Ireland is a wonderful place to live.  The stereotypes are true: the people are friendly, and the land is beautiful.  Moving here, however, is pure hell.   

House #1 – 3 days  We arrived in Cork mid-afternoon on Monday, 17 December, and checked into our B & B, which was basic but enough for us, and which would be our home for the next three days.  In the afternoon, we wandered from our B & B down to the City Centre.  We had big goals for the next few days, hoping to get a cell phone, find an apartment, start the search for a car, and open a bank account, but that first evening was simply an exploration of a small part of our new home.  The next morning, we picked up a pay-as-you-go cell phone, then dropped in to see a letting agent, who looked at us with a touch of pity when we asked about seeing an apartment.

“You’ve come at a bad time.  In December, owners stop listing their properties, and all of the letting agents will be shutting in a couple of days.   They won’t reopen until the second, maybe not until the seventh of January.”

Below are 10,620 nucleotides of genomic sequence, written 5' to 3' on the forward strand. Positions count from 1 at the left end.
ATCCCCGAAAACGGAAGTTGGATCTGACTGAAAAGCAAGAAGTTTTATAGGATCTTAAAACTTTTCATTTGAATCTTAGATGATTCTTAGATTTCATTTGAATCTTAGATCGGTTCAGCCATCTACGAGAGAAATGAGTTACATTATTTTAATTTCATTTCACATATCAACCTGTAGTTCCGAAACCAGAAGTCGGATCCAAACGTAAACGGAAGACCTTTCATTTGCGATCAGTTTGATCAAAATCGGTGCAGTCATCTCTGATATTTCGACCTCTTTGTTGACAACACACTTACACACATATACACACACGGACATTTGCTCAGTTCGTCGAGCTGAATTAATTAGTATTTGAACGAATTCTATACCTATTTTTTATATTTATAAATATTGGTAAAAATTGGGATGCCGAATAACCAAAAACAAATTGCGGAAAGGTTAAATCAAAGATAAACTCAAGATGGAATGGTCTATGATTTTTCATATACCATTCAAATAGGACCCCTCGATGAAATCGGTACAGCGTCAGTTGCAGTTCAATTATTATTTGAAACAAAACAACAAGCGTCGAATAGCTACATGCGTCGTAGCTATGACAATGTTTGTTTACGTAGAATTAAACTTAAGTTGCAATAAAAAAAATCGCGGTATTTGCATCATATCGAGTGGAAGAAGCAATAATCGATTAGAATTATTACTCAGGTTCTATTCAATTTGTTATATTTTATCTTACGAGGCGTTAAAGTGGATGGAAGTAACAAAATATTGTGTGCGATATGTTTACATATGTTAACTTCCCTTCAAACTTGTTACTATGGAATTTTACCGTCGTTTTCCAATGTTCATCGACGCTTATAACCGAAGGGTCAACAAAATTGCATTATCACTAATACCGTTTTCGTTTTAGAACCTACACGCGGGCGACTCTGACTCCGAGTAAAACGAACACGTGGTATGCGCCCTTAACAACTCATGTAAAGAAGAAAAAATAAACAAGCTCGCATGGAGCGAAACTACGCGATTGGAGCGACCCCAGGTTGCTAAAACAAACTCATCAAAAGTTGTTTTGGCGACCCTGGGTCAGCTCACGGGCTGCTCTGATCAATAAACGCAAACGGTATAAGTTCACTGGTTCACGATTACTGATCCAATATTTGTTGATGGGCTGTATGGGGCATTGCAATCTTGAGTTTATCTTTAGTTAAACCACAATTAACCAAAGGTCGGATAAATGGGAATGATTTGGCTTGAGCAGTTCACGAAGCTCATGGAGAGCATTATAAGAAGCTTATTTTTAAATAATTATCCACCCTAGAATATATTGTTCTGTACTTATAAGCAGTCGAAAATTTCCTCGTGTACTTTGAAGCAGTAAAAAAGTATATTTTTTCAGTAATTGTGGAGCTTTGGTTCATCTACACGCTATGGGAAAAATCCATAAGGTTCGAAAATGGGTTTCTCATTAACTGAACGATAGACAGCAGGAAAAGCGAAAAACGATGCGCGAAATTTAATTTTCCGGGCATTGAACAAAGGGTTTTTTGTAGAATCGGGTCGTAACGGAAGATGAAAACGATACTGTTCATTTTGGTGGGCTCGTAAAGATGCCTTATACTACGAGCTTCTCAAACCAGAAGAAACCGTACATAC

We felt the first small sickening panic then.  We had two days to find an apartment, since that‘s when our stay at the B & B ended.  (Actually it felt a bit like the old bar line at closing time:  “You don’t have to go home, but you can’t stay here.”)   The letting agent did show us one apartment, though, on Wednesday morning.  It was in a complex built a couple of years earlier, and the apartment had beautiful new furniture, and it had high ceilings and a wall of glass providing an incredible view of the bay.  Finally, it was a “first letting,” so no one had lived there yet.  It was wonderful, but it was also in Passage West, outside of Cork City, and the commute might be more than Amy wanted to deal with daily.  Plus, it was more than we’d hoped to pay, but we wondered if we’d been optimistic. So on Thursday, while Amy went to the Cope Foundation to meet some of her future co-workers, I looked for other apartments using Daft, an online site for listing and finding apartments in Ireland.  I left messages on voice mail, even letting agents, and got no calls back.   Later we learned that it’s common in Ireland to not return calls, but we couldn’t help but wonder at the time, was it us?  Did they hear the American accent and think, “No way”?  In the meantime, though, I thought, “The Passage West apartment was great, so if we don’t find something else, we’ll be okay.”  That was until Amy came home and announced that her future co-workers warned against moving to Passage West because of the horrible traffic getting into and out of City Centre during rush hour.   Full panic mode.  We were soon to be homeless, the one apartment that we looked at wouldn’t work, and no one would show us another apartment.  Amy had gotten a list of contacts of accommodations that might – just might – have something available.  Part of the problem was that almost every B & B in town was going to close down for Christmas, which was less than a week away, and the odds of us finding a place before then were slim, considering it was nearly impossible to contact anyone letting apartments.